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The Accessible Virtual Campus

Posters and Exhibits

An illustration provides representation of Posters & Exhibits section of website.

Posters and Exhibits are significant educational resources. As we develop them, or teach our students to present their work in this format, it is essential that the access issues of people with disabilities are considered.

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Accessible Documents Using Styles

This PDF contains a quick and easy overview on how the "styles" feature enables the design of accessible documents, as well as organized and structured documents.

R2D2 Center at UW-Milwaukee

Accessible Documents Using Styles  (PDF File)

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EqTD AUDIT

Use this AUDIT to evaluate the accessibility and usability of non-text graphics in a variety of media.

R2D2 Center at UW-Milwaukee

EqTD AUDIT  (Excel Document)

EqTD Manual  (PDF File)

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Equivalent Text Description (EqTD) Tutorial for Graphics

This 5 page tutorial provides step by step instructions and examples for writing equivalent text descriptions for graphic elements.

R2D2 Center at UW-Milwaukee

Tutorial for EqTDs  (PDF File)

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Writing Equivalent Text Descriptions (EqTDs) Posterette

This short 2-page document provides the essential "bare-bones" of what needs to be included in an equivalent text description (EqTD) and where the EqTD should be placed in a document. Whenever you create a document, whether it is electronic or paper, any non-text based element (e.g., picture, graph, "eye-candy") is not accessible to many individuals, so EqTDs should be provided.

R2D2 Center at UW-Milwaukee

Writing EqTD's Posterette  (PDF File)

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Accessibility of the Arts

This printable checklist addresses making the arts more accessible for people with disabilities.

National Endowment for the Arts

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Accessible Data Tables

This article by Roger Hudson explains how to present data in an accessible table. He includes how to design the table, how to make it friendly to a screen reader, how to create both complex and simple tables, how to test the tables accessibility, and much more.

"Web Usability"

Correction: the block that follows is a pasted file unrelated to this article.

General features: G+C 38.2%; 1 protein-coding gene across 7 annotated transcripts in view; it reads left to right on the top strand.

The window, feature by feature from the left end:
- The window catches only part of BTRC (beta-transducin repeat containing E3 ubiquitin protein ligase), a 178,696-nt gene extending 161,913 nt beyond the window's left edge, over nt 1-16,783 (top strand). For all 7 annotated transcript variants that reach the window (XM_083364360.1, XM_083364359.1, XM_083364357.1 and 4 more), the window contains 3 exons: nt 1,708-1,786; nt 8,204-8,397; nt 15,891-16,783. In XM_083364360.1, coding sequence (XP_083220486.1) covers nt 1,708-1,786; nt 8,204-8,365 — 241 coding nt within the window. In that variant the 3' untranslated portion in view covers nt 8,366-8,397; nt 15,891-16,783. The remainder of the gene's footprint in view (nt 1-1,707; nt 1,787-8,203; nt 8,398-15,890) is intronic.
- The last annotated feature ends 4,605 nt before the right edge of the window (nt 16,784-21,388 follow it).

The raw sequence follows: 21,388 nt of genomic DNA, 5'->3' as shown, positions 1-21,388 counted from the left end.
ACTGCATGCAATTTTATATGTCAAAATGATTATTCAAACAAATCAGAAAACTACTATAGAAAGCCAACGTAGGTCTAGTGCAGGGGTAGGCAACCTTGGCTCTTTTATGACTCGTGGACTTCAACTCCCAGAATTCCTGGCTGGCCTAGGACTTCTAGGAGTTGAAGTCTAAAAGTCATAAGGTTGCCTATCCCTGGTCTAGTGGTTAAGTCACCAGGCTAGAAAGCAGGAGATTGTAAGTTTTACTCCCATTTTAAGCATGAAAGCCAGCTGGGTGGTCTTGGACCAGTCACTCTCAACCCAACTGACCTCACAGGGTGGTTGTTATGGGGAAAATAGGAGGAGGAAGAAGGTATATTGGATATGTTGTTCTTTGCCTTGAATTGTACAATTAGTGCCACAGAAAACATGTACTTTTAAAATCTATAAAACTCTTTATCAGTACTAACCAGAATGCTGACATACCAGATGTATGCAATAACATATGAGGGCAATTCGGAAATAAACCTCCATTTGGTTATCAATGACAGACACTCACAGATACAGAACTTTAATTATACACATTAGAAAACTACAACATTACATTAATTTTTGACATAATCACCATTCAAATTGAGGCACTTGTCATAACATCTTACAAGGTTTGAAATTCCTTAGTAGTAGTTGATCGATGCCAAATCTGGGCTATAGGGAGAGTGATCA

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Accessible Materials – Ten Top Tips

This website provides ‘ten top tips’ to ensure that information in printed formats like flyers, leaflets and posters are easily accessible for everyone, including people with disabilities. Color, contrast, font and more are discussed on this British website page.

Hampshire County Council 2010

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Accessible Poster Presentations

This website contains information on how to create an accessible poster from the American Public Health Association (APHA). It is one if APHA's goals to make meetings accessible to the widest range of people possible. This website gives bullet-points in several categories to make your poster more accessible.

American Public Health Association (APHA)

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Color

This website is everything you would want to know about color and accessibility. While this page was prepared for web accessibility, these issues also are relevant for print, poster, Power Point, etc. materials.

University of Minnesota Duluth

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Effective Color Contrast

This web page includes 3 general guidelines for making effective color choices that work for everyone when designing.

Lighthouse International

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Equal Access: UD of Conference Exhibits & Presentations

From the Thursday afternoon workshop with Dr. Sheryl Burgstahler. This website provides a checklist of how to make conference exhibits and presentations welcoming, accessible, and usable.

Burgstahler, S. DO-IT, University of Washington

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Guidelines for Creating Accessible Printed Posters

This paper which can be downloaded in PDF format has information on making printed posters. The paper covers using accessible text, using images, poster size and spacing, poster organization, and providing multiple formats.

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Smithsonian Guidelines For Accessible Exhibition Design

This pdf document contains Smithsonian Guidelines for Accessible Exhibition Design. Accessible design must be a part of the new philosophy of exhibition development because people with disabilities are a part of museums diverse audience. Discovering exciting, attractive ways to make exhibitions accessible will most directly serve people with disabilities and older adults. But to name an audience who will not benefit by these designs is impossible. Accessibility begins as a mandate to serve people who have been discriminated against for centuries; it prevails as a tool that serves diverse audiences for a lifetime.

Smithsonian Accessibility Program

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Recognizing and respecting differences in others, and treating everyone like you want them to treat you, will help make our world a better place for everyone. Care... be your best. You don't have to be handicapped to be different. Everyone is different!

Kimputer, Kim Peek, inspiration for Rain Main